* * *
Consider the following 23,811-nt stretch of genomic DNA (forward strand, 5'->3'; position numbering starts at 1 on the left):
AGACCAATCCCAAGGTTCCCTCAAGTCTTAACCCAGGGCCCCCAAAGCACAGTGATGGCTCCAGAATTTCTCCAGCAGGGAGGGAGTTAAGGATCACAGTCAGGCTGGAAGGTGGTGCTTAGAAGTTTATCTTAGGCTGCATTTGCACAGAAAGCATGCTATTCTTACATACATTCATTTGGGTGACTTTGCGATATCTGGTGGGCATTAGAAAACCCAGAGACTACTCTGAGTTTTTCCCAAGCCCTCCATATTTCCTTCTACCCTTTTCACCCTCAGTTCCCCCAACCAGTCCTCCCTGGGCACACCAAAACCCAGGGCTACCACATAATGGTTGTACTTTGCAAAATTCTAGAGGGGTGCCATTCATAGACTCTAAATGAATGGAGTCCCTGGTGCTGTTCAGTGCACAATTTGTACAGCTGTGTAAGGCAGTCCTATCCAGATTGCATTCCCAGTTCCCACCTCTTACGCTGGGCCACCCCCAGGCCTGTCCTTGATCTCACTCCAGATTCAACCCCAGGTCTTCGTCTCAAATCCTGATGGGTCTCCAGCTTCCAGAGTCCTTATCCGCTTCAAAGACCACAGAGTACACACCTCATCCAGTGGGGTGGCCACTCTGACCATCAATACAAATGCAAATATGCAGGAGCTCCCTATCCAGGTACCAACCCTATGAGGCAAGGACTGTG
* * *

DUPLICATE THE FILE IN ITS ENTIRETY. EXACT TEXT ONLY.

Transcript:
Consider the following 23,811-nt stretch of genomic DNA (forward strand, 5'->3'; position numbering starts at 1 on the left):
AGACCAATCCCAAGGTTCCCTCAAGTCTTAACCCAGGGCCCCCAAAGCACAGTGATGGCTCCAGAATTTCTCCAGCAGGGAGGGAGTTAAGGATCACAGTCAGGCTGGAAGGTGGTGCTTAGAAGTTTATCTTAGGCTGCATTTGCACAGAAAGCATGCTATTCTTACATACATTCATTTGGGTGACTTTGCGATATCTGGTGGGCATTAGAAAACCCAGAGACTACTCTGAGTTTTTCCCAAGCCCTCCATATTTCCTTCTACCCTTTTCACCCTCAGTTCCCCCAACCAGTCCTCCCTGGGCACACCAAAACCCAGGGCTACCACATAATGGTTGTACTTTGCAAAATTCTAGAGGGGTGCCATTCATAGACTCTAAATGAATGGAGTCCCTGGTGCTGTTCAGTGCACAATTTGTACAGCTGTGTAAGGCAGTCCTATCCAGATTGCATTCCCAGTTCCCACCTCTTACGCTGGGCCACCCCCAGGCCTGTCCTTGATCTCACTCCAGATTCAACCCCAGGTCTTCGTCTCAAATCCTGATGGGTCTCCAGCTTCCAGAGTCCTTATCCGCTTCAAAGACCACAGAGTACACACCTCATCCAGTGGGGTGGCCACTCTGACCATCAATACAAATGCAAATATGCAGGAGCTCCCTATCCAGGTACCAACCCTATGAGGCAAGGACTGTG